A court has ruled that the dental college at the State University of Maringá (UEM), Paraná State in the south of Brazil, can no longer carry out experiments on animals. The decision was made by Judge Fabiano Rodrigo de Souza and was published yesterday (9).
The sentence is a response to a civil action filed by the Paraná State Public Prosecutor in 2011. According to the case file, the dental department started exploiting dogs in research back in the 1980s.
The prosecutor’s office said the dogs, mostly Beagles, were submitted to painful procedures and were kept in inadequate spaces.
The university now has to cease completely the use of dogs and any other animals if they cause them pain, suffering or death, even if under anesthetic.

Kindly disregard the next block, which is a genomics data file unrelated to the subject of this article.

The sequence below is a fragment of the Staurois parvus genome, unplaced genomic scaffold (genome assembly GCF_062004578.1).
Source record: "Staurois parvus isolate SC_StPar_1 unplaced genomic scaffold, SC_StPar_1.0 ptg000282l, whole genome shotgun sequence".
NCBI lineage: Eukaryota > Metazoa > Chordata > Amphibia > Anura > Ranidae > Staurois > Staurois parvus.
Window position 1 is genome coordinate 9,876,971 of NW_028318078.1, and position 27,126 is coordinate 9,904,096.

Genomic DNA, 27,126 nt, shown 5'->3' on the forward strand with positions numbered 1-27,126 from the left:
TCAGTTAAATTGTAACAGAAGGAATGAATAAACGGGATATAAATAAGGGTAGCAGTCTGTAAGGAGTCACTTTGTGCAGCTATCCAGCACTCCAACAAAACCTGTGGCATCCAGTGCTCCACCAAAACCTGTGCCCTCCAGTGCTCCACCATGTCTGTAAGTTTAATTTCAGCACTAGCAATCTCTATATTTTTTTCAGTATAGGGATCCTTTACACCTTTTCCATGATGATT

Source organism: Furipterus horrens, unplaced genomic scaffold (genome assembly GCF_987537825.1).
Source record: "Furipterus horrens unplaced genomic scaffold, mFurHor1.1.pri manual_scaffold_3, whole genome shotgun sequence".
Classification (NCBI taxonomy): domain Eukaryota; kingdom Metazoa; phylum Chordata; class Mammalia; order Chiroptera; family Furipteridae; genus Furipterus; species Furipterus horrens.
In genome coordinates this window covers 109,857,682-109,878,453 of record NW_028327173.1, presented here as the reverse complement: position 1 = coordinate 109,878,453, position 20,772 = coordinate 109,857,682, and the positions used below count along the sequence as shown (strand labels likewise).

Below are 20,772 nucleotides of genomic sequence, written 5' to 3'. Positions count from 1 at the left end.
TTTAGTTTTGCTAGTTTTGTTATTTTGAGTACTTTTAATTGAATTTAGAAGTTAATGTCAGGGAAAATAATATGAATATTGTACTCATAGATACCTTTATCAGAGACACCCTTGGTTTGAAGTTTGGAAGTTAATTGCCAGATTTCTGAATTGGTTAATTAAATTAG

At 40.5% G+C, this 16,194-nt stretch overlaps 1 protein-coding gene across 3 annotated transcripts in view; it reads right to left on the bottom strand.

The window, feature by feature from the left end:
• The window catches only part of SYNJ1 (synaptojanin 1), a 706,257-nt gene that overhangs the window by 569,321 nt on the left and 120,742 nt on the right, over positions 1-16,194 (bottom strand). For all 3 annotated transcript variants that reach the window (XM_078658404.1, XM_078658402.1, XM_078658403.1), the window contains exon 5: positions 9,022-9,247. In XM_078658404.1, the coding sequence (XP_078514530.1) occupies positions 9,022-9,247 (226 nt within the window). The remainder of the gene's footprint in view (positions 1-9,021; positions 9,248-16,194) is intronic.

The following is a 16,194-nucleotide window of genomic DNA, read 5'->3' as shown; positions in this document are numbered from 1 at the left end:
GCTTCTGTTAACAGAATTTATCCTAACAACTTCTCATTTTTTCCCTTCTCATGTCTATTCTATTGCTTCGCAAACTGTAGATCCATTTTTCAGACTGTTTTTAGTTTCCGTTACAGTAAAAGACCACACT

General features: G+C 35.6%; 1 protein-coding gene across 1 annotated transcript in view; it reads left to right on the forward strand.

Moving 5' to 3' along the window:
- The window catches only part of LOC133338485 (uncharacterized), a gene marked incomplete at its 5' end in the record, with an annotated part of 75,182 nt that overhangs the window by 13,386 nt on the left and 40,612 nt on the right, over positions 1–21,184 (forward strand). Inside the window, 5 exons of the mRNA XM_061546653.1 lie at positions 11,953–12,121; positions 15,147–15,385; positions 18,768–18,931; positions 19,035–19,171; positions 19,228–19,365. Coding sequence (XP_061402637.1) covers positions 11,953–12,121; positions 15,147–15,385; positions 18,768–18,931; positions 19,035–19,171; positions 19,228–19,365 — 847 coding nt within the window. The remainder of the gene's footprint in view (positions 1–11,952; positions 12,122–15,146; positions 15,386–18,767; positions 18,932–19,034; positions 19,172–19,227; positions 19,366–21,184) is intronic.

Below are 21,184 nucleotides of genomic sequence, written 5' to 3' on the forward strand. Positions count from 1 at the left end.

The college is also banned from breeding dogs or capturing them to keep them confined without any special care for their well-being.
Non-compliance with the decision will incur a penalty of R$1,000 (US$250) per day.
Cruel, pointless animal tests
“The scientific research in question, besides not being suitable because of the ill-treatment of the animals, could not prove their conclusions were applicable to human beings,” the judge said in his statement.
This is not the first time the university has had problems with the law because of lab animal abuse. In September 2019, it received a fine of R$10,000 (US$2,500) from the Ministry of Science and Technology due to the ill-treatment of animals.
The action was filed by the Paraná State Public Prosecutor in response to a petition with 6,000 signatures.